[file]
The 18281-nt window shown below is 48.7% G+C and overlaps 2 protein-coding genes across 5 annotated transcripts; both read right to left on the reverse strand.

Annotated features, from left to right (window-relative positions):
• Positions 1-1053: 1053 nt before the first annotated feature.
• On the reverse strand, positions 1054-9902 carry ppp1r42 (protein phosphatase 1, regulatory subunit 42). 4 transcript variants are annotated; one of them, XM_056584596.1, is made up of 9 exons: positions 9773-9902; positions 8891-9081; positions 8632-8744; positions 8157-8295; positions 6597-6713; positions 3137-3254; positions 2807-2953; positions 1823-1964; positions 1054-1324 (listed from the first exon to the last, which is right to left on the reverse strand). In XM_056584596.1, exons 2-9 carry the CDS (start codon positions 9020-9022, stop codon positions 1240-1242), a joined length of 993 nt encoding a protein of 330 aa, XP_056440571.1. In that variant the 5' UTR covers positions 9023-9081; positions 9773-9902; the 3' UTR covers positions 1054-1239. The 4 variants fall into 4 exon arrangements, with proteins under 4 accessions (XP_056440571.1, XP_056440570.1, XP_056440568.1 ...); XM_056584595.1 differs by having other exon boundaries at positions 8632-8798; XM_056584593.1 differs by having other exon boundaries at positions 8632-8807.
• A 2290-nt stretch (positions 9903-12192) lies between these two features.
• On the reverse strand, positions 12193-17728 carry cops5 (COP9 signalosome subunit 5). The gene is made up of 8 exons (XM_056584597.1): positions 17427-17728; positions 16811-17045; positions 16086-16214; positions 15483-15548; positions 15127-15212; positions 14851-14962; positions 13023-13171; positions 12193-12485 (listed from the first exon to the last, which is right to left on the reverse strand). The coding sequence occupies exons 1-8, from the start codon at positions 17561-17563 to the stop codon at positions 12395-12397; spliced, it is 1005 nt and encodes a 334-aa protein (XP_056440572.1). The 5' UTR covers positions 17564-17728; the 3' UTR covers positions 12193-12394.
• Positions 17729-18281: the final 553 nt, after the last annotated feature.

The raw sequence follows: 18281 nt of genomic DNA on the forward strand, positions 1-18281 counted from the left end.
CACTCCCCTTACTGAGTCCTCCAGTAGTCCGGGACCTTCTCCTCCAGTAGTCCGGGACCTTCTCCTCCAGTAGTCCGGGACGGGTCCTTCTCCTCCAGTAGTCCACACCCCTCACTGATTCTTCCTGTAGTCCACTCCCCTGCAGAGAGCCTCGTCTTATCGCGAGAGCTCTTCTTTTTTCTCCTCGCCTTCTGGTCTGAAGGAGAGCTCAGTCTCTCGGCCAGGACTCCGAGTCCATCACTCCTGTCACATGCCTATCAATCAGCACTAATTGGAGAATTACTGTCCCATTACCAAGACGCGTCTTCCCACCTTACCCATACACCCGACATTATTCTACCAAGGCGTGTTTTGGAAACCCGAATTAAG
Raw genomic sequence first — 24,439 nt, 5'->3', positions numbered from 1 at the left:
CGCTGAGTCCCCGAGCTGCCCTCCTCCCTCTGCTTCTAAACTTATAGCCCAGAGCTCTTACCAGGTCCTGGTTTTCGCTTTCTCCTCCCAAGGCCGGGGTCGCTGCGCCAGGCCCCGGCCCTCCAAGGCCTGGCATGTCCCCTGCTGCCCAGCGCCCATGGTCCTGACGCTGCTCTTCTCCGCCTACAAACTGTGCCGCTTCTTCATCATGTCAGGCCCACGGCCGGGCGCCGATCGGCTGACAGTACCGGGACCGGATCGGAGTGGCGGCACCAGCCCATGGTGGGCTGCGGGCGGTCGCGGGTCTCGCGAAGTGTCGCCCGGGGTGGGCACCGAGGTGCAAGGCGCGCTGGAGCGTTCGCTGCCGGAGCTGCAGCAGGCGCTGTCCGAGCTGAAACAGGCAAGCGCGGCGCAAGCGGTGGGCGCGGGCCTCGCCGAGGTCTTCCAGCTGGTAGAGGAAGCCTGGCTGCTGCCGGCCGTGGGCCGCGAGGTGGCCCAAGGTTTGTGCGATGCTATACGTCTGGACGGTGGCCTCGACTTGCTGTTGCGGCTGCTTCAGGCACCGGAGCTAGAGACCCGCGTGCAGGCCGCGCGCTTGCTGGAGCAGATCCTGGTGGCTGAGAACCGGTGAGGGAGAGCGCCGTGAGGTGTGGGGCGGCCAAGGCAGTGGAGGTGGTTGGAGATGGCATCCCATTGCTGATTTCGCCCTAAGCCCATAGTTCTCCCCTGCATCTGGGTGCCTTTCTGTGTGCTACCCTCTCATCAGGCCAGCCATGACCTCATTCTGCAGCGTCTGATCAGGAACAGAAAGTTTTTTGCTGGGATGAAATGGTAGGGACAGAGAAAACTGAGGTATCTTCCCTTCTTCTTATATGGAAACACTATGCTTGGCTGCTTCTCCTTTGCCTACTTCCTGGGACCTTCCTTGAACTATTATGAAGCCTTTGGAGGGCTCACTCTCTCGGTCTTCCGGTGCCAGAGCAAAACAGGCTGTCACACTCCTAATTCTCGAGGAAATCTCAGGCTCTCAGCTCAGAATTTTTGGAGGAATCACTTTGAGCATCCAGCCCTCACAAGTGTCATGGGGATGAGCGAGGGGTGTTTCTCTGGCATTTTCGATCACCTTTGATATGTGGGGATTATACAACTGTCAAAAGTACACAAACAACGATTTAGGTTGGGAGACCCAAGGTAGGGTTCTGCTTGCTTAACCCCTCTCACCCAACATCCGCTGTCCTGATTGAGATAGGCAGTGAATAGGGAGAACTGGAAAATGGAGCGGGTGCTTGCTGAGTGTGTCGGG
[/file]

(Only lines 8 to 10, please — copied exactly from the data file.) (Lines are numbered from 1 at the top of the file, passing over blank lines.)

The raw sequence follows: 18281 nt of genomic DNA on the forward strand, positions 1-18281 counted from the left end.
CACTCCCCTTACTGAGTCCTCCAGTAGTCCGGGACCTTCTCCTCCAGTAGTCCGGGACCTTCTCCTCCAGTAGTCCGGGACGGGTCCTTCTCCTCCAGTAGTCCACACCCCTCACTGATTCTTCCTGTAGTCCACTCCCCTGCAGAGAGCCTCGTCTTATCGCGAGAGCTCTTCTTTTTTCTCCTCGCCTTCTGGTCTGAAGGAGAGCTCAGTCTCTCGGCCAGGACTCCGAGTCCATCACTCCTGTCACATGCCTATCAATCAGCACTAATTGGAGAATTACTGTCCCATTACCAAGACGCGTCTTCCCACCTTACCCATACACCCGACATTATTCTACCAAGGCGTGTTTTGGAAACCCGAATTAAG
Raw genomic sequence first — 24,439 nt, 5'->3', positions numbered from 1 at the left: